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By Rachel Wellford
Three days before electors gather in state capitals to elect the next president, President-elect Donald Trump is poised to receive 306 electoral votes to Secretary Clinton’s 232.
By Kamala Kelkar
A lesser-known part of the Electoral College's history: its relationship to slavery in the U.S.
By Corinne Segal, Daniel Moritz-Rabson
A pocket version of the U.S. Constitution, selling for $1, reached the Top 10 best-selling book list on Amazon Saturday afternoon.
By Darlene Superville and Josh Lederman, Associated Press
WASHINGTON — President Barack Obama is challenging Republicans to live up to their avowed adherence to the Constitution and agree to vote on his nominee to replace the late Supreme Court Justice Antonin Scalia. A key Republican is leaving the…
By PBS NewsHour
Supreme Court Justice Antonin Scalia, who died Saturday at the age of 79, adhered to a philosophy of loyalty to the original meaning and intention of the Constitution. Jeffrey Brown discusses Scalia’s legacy with Edward Whelan of the Ethics and…
Justice Antonin Scalia's judicial philosophy and interpretation of the Constitution is perhaps best understood through his own words. Jeffrey Brown offers a look back at some of Scalia's reflections.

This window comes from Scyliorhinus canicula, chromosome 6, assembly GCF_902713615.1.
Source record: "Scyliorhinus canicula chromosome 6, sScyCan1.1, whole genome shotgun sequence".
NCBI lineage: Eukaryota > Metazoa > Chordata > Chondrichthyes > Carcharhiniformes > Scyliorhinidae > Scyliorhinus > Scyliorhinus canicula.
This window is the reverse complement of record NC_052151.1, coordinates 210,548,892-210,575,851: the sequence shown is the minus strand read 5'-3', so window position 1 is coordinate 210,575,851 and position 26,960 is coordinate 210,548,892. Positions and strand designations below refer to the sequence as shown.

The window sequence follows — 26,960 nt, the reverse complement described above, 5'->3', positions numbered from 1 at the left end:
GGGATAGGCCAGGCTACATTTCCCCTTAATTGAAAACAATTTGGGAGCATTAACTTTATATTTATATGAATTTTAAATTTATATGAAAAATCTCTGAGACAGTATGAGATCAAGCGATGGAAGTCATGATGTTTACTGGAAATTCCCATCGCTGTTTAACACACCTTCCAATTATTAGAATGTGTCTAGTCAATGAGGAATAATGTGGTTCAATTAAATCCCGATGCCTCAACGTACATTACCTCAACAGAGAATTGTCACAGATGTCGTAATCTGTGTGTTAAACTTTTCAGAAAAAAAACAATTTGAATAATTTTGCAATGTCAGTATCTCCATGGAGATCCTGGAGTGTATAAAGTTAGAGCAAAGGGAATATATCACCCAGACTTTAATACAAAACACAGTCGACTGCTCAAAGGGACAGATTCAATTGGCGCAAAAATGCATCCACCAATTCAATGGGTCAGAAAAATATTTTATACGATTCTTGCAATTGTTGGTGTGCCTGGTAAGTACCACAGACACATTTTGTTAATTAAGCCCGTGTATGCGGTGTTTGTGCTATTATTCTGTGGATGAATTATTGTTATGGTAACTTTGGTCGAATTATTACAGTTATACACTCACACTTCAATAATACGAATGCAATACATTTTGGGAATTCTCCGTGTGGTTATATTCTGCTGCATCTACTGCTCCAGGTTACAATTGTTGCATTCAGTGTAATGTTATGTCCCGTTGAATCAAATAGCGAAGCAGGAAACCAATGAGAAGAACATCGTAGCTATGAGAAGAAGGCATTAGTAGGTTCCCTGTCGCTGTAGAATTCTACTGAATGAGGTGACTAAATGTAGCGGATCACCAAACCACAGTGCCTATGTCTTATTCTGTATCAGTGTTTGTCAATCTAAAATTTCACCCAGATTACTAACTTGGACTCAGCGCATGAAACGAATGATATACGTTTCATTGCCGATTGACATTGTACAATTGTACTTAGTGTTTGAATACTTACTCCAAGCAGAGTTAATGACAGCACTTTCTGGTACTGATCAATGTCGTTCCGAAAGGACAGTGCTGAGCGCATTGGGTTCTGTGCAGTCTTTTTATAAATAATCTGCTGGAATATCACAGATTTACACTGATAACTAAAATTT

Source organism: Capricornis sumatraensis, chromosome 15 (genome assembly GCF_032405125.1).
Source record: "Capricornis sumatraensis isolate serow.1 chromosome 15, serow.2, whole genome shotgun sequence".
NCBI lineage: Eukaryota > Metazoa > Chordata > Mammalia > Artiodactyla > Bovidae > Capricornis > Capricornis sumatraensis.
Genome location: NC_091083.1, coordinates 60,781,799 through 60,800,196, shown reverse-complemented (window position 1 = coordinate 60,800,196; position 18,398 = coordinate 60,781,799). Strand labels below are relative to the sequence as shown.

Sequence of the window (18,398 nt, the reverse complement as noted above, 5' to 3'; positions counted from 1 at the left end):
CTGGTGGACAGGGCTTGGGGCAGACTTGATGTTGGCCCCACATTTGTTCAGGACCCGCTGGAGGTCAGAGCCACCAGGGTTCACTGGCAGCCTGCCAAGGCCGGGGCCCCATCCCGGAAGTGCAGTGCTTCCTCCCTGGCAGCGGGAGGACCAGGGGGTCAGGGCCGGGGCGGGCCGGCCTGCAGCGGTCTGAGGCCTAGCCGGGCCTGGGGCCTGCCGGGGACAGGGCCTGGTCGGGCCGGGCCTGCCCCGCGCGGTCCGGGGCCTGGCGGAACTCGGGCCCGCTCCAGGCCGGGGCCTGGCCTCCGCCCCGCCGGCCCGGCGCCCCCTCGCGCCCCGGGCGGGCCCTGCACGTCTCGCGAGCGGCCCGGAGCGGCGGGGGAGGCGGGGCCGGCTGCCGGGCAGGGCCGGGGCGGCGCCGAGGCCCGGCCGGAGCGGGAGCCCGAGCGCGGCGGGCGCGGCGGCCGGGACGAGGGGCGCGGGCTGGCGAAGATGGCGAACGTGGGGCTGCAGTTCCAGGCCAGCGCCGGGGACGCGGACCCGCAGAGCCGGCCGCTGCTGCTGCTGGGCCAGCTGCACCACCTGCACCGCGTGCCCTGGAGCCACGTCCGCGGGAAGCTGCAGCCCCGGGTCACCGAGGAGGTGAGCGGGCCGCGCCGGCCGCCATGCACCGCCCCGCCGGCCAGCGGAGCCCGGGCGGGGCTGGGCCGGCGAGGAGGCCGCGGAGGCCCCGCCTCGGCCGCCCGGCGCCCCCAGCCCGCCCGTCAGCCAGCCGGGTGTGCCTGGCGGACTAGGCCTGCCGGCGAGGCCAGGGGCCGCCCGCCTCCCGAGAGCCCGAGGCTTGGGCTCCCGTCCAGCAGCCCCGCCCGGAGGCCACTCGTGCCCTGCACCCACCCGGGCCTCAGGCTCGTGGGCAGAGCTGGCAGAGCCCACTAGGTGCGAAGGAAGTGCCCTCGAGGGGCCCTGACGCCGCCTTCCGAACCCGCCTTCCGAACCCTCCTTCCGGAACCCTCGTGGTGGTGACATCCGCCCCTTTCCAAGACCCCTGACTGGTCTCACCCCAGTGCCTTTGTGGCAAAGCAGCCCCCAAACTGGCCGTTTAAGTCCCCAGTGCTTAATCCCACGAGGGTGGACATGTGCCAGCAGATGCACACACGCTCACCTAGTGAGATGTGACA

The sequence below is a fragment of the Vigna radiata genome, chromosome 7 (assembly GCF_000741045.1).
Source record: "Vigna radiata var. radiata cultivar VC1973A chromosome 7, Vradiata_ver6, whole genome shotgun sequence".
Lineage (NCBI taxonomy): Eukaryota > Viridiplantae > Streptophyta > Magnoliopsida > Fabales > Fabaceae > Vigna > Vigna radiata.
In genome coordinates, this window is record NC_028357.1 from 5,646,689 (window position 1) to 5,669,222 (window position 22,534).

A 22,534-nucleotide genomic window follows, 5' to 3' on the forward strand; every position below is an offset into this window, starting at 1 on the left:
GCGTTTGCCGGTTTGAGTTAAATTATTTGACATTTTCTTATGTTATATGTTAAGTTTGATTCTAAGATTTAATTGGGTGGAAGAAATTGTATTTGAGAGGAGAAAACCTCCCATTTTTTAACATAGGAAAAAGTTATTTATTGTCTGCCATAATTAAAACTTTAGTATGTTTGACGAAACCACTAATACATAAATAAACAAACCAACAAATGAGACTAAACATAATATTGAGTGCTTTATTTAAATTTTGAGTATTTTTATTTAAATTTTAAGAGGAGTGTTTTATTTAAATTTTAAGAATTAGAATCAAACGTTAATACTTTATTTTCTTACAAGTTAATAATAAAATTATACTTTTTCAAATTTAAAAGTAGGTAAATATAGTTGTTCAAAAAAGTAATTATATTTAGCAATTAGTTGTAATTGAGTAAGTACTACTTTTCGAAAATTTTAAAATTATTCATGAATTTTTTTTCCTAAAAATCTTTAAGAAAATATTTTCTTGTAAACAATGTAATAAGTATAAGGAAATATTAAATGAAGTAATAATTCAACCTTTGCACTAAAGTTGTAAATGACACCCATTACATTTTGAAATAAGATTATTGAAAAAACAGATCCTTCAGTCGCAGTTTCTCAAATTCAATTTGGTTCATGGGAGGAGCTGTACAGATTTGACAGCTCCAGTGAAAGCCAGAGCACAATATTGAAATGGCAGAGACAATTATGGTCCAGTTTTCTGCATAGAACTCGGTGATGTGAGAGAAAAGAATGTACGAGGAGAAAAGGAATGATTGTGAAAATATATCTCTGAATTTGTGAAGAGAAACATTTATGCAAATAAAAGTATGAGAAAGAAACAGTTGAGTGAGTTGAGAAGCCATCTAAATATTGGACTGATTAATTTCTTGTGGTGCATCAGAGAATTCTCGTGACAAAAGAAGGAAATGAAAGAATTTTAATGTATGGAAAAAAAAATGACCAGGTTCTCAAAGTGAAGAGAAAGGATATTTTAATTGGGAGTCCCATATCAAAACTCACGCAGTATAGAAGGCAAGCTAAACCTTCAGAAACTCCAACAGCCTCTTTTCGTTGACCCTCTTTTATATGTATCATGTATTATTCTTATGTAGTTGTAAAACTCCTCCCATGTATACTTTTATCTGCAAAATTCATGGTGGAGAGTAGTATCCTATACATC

By Laura Santhanam
Mississippi voters decide Tuesday whether or not the state constitution should guarantee fully funded public schools in the nation’s poorest state.
Although it seems inevitable now that after the Revolutionary War, the former colonies would band together to form a nation, at the time, it was far from a foregone conclusion. In his new book, “The Quartet”, Pulitzer Prize-winning historian Joseph…
By Domenico Montanaro, Lisa Desjardins, Rachel Wellford, Simone Pathe
Today in the Morning Line: Details emerge of Obama’s request to Congress for military authorization to fight the Islamic State group A brief history of war power tension The U.S. hasn’t declared war since WWII, plus all 11 times…
By Eric Tucker, Associated Press
The government's authority to screen airline passengers for potential Ebola exposure and order them quarantined if necessary is far-reaching and rooted in the Constitution and federal law, public health experts say.
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